------------------------------------
Visit Swedish Lapland for Good Fishing and Lots of Fun 15th January

The aim of Project Lapland Fishing which is partly financed by the European Union is to develop ecological fishing tourism in the southern part of Swedish
Lapland. The project co-ordinators are proud to invite you to a year of fishing activity. Non of us who attended the 2001 the World Fly Fishing Championship will never forget the event. Without a shadow of a doubt it was rated as the best ever World Fly Fishing Championships.

This year. The Swedish Sports Fishing Federation are organising from July1st until July 5th The FIPS Mouche European Fly Fishing Championchip. This
first, and biggest competition, the EFFC 2004, will be fished by teams from all over Europe. The EFFC is arranged in co-operation with FIPS Mouche, The
Swedish Sport Fishing Federation and Project Lapland Fishing.

For competitors in EFFC and LFF There is a special offer July 6-8: A salmon fishing package for the International competitors in EFFC and LFF. You will spend 3 nights at the Fällfors Camp and get an introduction to salmon fishing in the famous river Byske Älv. This is a perfect way to enjoy two competitions and have an exciting break.

July 9-11: The Lapland Fishing Festival The annual LFF takes place in the small village Gagsmark, just north of the famous salmon river Byske älv will be held over the weekend following the EFFC 2004. The fly fishing will take place on the river Åby Älv. Swedish Lapland has some excellent pike fishing with fish of thirty pound waiting to be caught. You can take part in a pike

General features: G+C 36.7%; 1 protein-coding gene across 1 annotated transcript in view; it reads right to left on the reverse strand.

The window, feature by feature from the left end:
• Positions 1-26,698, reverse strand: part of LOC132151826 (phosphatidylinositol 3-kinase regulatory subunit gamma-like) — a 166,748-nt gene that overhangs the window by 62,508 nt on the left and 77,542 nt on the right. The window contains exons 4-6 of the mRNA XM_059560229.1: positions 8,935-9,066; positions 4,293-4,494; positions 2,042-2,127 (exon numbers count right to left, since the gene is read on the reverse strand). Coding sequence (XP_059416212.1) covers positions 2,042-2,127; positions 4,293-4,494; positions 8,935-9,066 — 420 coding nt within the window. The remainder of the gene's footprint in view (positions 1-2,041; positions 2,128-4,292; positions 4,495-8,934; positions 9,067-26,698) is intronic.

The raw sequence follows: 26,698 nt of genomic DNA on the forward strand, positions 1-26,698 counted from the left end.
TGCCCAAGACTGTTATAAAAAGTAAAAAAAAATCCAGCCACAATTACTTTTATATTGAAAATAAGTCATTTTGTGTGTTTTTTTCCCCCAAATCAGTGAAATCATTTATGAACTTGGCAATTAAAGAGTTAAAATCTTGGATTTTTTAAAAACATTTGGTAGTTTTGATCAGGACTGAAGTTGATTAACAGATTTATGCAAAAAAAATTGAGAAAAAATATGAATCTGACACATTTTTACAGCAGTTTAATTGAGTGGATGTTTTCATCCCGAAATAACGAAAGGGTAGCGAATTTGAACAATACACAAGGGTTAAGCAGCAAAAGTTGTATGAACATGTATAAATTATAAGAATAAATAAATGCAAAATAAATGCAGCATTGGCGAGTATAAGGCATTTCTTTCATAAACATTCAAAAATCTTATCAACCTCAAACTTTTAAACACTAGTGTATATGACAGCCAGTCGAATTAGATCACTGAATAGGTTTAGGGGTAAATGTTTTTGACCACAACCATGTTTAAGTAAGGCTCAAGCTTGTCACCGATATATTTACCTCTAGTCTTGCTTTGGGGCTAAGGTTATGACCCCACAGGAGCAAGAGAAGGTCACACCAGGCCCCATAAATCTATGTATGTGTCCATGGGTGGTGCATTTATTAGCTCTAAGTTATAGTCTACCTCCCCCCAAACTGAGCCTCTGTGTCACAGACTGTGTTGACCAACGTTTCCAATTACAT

fishing competition catch and release where you have the chance of catching a big pike and taking home a $1000 Spinning or fly-fishing for pike is held on Lake Finnträsket. . LFF is arranged by the Project Byske Laxdal in cooperation with the Project Lapland Fishing. .

During August 14-15: The Via Baltica Pike Trophy Its a competition for the keen pike angler! Held at Kattisavan Camping and Lake Mörtträsket. During LFF 2003, 187 pike were caught, the heaviest weighing in at just under 9 kg. The competition is a joint arrangement between the EU-financed projects Via Baltica Nordica Development Zone and Lapland Fishing For more information regarding the above events E-mail gregjons@hotmail.com